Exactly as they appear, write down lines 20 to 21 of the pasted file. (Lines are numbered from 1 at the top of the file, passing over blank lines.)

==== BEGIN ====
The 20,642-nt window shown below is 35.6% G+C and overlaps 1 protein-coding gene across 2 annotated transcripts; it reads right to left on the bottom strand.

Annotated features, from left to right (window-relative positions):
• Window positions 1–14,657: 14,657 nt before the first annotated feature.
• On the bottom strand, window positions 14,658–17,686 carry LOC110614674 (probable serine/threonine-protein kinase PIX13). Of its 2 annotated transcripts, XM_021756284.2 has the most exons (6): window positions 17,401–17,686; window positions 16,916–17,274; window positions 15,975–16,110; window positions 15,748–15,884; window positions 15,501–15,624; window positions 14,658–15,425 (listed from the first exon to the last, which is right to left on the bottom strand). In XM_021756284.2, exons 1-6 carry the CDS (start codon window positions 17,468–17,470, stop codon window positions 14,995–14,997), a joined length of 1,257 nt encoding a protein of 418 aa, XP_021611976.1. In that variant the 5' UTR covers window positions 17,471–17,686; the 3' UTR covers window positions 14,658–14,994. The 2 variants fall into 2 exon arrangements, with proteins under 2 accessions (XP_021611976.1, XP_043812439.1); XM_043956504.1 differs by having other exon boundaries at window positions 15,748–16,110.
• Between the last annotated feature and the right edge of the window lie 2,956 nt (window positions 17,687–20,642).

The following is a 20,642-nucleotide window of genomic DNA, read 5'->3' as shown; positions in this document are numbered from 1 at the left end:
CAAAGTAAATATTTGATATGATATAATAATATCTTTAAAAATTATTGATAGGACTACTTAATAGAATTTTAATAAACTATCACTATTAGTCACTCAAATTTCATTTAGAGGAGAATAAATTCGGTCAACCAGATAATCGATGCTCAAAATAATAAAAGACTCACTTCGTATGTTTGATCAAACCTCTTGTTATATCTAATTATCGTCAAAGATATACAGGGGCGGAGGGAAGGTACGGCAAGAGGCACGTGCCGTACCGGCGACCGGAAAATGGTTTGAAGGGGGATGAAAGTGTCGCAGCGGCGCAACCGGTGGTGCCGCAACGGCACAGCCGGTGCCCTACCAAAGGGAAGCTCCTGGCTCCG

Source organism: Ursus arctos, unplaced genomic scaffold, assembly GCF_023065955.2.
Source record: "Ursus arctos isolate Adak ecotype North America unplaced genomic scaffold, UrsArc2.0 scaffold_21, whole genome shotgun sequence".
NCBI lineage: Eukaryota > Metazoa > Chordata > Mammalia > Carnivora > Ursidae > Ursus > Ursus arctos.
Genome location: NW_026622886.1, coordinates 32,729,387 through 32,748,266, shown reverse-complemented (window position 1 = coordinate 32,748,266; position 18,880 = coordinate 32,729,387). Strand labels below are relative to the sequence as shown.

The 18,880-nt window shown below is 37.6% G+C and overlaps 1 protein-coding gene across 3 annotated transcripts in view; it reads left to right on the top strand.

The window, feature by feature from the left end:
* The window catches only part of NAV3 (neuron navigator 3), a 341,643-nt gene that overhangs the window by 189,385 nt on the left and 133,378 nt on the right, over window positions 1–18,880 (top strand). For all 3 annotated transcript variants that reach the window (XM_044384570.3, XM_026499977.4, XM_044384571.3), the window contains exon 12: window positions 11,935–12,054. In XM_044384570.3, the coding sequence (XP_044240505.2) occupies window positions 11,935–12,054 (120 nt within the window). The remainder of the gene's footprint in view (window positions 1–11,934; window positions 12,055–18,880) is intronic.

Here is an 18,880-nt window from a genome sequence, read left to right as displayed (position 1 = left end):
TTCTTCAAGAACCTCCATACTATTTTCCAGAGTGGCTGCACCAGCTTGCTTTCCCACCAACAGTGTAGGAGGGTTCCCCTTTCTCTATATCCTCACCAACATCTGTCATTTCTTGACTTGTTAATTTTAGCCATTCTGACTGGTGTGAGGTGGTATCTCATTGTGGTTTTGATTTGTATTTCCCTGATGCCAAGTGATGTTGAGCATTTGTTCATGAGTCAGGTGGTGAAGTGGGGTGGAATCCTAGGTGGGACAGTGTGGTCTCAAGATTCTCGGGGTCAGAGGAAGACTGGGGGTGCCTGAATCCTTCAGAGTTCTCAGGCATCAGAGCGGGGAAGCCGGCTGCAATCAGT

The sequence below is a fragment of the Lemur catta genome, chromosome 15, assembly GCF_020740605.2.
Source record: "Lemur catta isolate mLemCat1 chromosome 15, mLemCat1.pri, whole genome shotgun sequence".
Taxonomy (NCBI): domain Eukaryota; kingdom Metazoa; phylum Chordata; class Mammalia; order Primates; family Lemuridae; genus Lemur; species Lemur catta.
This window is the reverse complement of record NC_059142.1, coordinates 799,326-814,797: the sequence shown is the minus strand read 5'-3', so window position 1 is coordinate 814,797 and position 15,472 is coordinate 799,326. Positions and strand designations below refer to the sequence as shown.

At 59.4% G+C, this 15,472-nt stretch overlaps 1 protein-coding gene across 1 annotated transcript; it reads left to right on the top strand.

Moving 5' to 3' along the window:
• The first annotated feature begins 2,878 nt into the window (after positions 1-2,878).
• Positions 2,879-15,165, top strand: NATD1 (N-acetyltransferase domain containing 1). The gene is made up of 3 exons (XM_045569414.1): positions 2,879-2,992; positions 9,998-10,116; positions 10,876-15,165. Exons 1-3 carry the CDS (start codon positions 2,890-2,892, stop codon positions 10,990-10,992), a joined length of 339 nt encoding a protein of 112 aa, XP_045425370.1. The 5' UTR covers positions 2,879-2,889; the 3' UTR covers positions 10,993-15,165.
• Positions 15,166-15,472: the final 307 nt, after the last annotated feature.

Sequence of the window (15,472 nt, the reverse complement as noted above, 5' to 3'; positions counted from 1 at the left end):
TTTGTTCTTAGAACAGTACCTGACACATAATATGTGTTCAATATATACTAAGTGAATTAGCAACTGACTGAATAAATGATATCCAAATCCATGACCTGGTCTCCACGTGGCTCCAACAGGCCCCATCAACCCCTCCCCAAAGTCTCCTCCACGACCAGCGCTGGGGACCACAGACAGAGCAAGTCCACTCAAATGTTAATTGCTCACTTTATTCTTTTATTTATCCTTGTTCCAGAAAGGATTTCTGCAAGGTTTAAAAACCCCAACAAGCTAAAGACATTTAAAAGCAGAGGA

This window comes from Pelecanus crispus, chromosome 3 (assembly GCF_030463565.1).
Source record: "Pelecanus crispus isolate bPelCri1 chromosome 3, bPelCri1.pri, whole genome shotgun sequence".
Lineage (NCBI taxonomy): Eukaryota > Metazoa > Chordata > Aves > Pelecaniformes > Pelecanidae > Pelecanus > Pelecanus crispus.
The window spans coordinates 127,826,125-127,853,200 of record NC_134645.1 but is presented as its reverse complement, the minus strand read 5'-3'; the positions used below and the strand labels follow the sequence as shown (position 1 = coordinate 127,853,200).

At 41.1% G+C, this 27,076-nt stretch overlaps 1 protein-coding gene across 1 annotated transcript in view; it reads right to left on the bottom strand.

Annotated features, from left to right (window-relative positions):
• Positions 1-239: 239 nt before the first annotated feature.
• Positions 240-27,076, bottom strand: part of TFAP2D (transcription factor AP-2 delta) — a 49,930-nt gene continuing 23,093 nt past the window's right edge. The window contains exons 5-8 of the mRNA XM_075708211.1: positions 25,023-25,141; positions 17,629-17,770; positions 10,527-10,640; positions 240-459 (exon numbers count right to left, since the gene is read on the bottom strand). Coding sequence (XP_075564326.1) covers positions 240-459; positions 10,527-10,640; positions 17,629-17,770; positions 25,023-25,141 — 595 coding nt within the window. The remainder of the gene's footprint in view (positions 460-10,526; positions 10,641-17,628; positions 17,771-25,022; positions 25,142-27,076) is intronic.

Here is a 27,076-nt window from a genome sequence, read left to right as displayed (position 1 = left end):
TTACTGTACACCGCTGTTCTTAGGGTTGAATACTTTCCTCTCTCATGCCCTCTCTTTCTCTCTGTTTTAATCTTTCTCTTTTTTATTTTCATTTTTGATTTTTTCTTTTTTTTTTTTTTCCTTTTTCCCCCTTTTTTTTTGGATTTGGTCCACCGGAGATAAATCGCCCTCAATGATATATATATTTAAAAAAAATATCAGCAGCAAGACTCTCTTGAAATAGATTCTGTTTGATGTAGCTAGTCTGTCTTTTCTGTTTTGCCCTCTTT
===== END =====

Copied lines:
This window is the reverse complement of record NC_059142.1, coordinates 799,326-814,797: the sequence shown is the minus strand read 5'-3', so window position 1 is coordinate 814,797 and position 15,472 is coordinate 799,326. Positions and strand designations below refer to the sequence as shown.

At 59.4% G+C, this 15,472-nt stretch overlaps 1 protein-coding gene across 1 annotated transcript; it reads left to right on the top strand.